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Identification of novel locus for autosomal dominant butterfly shaped macular dystrophy on 5q21.2–q33.2
  1. A I den Hollander1,
  2. J J C van Lith-Verhoeven2,
  3. F F J Kersten1,
  4. J G A M Heister1,
  5. C G F de Kovel1,
  6. A F Deutman2,
  7. C B Hoyng2,
  8. F P M Cremers1
  1. 1Department of Human Genetics, University Medical Center Nijmegen, Nijmegen, Netherlands
  2. 2Department of Ophthalmology, University Medical Center Nijmegen
  1. Correspondence to:
 A I den Hollander
 Department of Human Genetics, University Medical Center Nijmegen, PO Box 9101, 6500 HB Nijmegen, Netherlands; a.denhollanderantrg.umcn.nl

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Butterfly shaped macular dystrophy was first described by Deutman et al. in 1970.1 It is characterised by bilateral accumulation of pigmented or yellowish material at the level of the retinal pigment epithelium. Lesions consist of 3–5 “wings,” which resemble the wings of a butterfly. Affected patients present with a subnormal electrooculogram and normal or slightly diminished visual acuity. The disease is relatively benign, but it can progress with age to chorioretinal atrophy in the parafoveal and peripapillary regions.2 Butterfly shaped macular dystrophy shares important similarities with age related macular degeneration—the most common cause of blindness in older patients.3,4 In both diseases, abnormal deposition of lipofuscin like material at the level of the retinal pigment epithelium is found, which results in loss of the overlying photoreceptors.2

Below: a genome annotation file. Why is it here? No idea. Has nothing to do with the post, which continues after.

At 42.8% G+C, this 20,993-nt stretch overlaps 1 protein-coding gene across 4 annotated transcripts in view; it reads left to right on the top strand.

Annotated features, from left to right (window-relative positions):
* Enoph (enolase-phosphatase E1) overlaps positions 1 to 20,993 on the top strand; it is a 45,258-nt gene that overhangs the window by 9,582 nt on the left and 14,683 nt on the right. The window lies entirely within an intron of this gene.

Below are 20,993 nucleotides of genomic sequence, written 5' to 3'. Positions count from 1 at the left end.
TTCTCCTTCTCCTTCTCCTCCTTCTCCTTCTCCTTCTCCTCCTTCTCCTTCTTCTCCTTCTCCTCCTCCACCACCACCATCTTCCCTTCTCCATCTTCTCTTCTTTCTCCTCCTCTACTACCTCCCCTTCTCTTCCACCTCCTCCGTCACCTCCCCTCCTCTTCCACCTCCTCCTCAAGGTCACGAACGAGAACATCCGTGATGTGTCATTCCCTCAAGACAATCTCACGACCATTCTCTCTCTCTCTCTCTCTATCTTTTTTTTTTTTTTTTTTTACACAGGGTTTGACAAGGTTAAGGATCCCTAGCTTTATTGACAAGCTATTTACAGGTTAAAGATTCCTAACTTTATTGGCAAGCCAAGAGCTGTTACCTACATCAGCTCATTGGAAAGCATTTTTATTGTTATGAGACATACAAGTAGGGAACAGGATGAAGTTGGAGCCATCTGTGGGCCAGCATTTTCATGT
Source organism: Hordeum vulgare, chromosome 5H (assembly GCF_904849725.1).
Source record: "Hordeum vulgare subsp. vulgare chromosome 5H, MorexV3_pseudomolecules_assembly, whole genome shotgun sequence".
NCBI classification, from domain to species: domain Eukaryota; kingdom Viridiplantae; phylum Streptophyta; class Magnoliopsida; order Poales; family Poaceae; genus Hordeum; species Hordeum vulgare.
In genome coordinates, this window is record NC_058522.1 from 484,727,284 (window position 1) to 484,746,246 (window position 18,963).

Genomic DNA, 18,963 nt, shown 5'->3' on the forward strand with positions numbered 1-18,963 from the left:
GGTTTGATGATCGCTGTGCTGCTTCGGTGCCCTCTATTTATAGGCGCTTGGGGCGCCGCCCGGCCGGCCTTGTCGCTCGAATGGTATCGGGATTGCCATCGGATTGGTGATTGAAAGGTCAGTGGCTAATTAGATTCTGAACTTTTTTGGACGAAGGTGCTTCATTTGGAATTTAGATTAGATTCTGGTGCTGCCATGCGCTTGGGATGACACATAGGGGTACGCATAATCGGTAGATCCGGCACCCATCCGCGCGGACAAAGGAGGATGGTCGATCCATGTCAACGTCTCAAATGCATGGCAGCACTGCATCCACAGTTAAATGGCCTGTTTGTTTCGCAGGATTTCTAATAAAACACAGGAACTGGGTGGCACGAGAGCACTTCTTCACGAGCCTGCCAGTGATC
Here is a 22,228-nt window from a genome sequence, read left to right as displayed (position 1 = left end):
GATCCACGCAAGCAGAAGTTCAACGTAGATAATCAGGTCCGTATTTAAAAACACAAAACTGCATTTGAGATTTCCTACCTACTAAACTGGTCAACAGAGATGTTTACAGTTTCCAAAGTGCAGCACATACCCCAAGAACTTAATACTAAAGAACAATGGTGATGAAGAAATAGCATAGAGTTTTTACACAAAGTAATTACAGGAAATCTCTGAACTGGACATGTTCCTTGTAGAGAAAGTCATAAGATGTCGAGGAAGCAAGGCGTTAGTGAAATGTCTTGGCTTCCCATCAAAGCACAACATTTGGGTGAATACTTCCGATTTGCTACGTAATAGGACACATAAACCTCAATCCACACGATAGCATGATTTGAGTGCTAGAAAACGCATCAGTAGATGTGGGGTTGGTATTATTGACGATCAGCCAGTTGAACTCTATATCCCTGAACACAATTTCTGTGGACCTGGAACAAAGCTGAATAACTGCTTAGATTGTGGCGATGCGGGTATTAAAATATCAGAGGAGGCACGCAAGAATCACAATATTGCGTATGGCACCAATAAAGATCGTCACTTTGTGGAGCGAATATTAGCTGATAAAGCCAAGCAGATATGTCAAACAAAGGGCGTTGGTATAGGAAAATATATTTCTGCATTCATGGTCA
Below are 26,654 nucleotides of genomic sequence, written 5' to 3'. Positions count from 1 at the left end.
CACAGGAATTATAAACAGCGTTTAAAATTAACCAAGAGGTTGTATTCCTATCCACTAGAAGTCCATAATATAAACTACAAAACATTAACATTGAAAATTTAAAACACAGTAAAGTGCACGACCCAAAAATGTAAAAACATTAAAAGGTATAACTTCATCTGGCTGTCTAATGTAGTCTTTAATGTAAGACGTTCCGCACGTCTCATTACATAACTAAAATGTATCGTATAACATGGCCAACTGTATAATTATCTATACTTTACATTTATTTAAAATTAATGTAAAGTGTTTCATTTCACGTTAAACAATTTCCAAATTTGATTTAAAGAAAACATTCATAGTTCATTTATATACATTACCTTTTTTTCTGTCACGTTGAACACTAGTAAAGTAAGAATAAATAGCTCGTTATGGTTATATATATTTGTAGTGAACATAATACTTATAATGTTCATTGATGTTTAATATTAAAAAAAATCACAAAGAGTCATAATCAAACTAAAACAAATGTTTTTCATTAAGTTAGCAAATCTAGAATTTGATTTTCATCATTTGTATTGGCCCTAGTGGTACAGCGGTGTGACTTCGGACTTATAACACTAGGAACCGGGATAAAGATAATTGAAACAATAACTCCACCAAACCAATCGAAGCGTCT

Butterfly shaped macular dystrophy has an autosomal dominant inheritance pattern. To date, it has been associated only with mutations in the peripherin/RDS gene.5–12 We ascertained members of the family with butterfly shaped macular dystrophy that was described originally by Deutman et al. in 1970,1 and we excluded peripherin/RDS as the causative gene in this family.2 In addition, we excluded the ROM-1 gene; four genes expressed in cone photoreceptors; all known non-syndromic macular, retinal pigment epithelium, and choroidal dystrophy loci; all known Leber congenital amaurosis loci; and all known non-syndromic congenital and stationary retinal disease loci.2 This study aimed to identify the locus responsible for butterfly shaped macular dystrophy in this family with a genomewide linkage scan.

PARTICIPANTS AND METHODS

Patients and ophthalmic examination

We previously ascertained 13 members (eight affected and five unaffected) of a Dutch family with butterfly shaped macular dystrophy that was first described in 1970 by Deutman et al.1,2 Ophthalmic examination of the participating family members included best corrected Snellen visual acuity, slit …

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